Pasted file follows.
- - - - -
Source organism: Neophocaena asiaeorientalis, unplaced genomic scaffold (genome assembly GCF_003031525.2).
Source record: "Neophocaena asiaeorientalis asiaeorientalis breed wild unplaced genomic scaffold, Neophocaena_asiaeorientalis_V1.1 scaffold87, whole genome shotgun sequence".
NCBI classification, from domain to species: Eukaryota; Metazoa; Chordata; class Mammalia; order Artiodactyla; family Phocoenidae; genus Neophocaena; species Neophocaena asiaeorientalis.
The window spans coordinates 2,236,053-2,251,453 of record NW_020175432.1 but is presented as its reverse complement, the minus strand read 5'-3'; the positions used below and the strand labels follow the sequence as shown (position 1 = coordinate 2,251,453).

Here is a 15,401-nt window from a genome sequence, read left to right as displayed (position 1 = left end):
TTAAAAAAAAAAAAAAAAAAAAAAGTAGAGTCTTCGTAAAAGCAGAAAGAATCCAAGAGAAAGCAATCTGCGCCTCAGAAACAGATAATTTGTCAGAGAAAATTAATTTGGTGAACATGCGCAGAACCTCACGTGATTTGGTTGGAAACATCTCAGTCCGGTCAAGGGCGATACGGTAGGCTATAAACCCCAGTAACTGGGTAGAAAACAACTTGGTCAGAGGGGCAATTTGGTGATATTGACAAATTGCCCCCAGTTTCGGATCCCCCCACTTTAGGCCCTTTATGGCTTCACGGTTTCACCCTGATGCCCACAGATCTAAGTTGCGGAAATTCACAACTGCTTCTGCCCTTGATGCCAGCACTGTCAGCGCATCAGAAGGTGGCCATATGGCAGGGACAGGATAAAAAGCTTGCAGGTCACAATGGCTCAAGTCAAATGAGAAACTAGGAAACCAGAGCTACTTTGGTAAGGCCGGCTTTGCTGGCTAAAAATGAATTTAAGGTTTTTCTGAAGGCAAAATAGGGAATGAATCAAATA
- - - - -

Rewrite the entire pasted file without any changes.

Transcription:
Source organism: Neophocaena asiaeorientalis, unplaced genomic scaffold (genome assembly GCF_003031525.2).
Source record: "Neophocaena asiaeorientalis asiaeorientalis breed wild unplaced genomic scaffold, Neophocaena_asiaeorientalis_V1.1 scaffold87, whole genome shotgun sequence".
NCBI classification, from domain to species: Eukaryota; Metazoa; Chordata; class Mammalia; order Artiodactyla; family Phocoenidae; genus Neophocaena; species Neophocaena asiaeorientalis.
The window spans coordinates 2,236,053-2,251,453 of record NW_020175432.1 but is presented as its reverse complement, the minus strand read 5'-3'; the positions used below and the strand labels follow the sequence as shown (position 1 = coordinate 2,251,453).

Here is a 15,401-nt window from a genome sequence, read left to right as displayed (position 1 = left end):
TTAAAAAAAAAAAAAAAAAAAAAAGTAGAGTCTTCGTAAAAGCAGAAAGAATCCAAGAGAAAGCAATCTGCGCCTCAGAAACAGATAATTTGTCAGAGAAAATTAATTTGGTGAACATGCGCAGAACCTCACGTGATTTGGTTGGAAACATCTCAGTCCGGTCAAGGGCGATACGGTAGGCTATAAACCCCAGTAACTGGGTAGAAAACAACTTGGTCAGAGGGGCAATTTGGTGATATTGACAAATTGCCCCCAGTTTCGGATCCCCCCACTTTAGGCCCTTTATGGCTTCACGGTTTCACCCTGATGCCCACAGATCTAAGTTGCGGAAATTCACAACTGCTTCTGCCCTTGATGCCAGCACTGTCAGCGCATCAGAAGGTGGCCATATGGCAGGGACAGGATAAAAAGCTTGCAGGTCACAATGGCTCAAGTCAAATGAGAAACTAGGAAACCAGAGCTACTTTGGTAAGGCCGGCTTTGCTGGCTAAAAATGAATTTAAGGTTTTTCTGAAGGCAAAATAGGGAATGAATCAAATA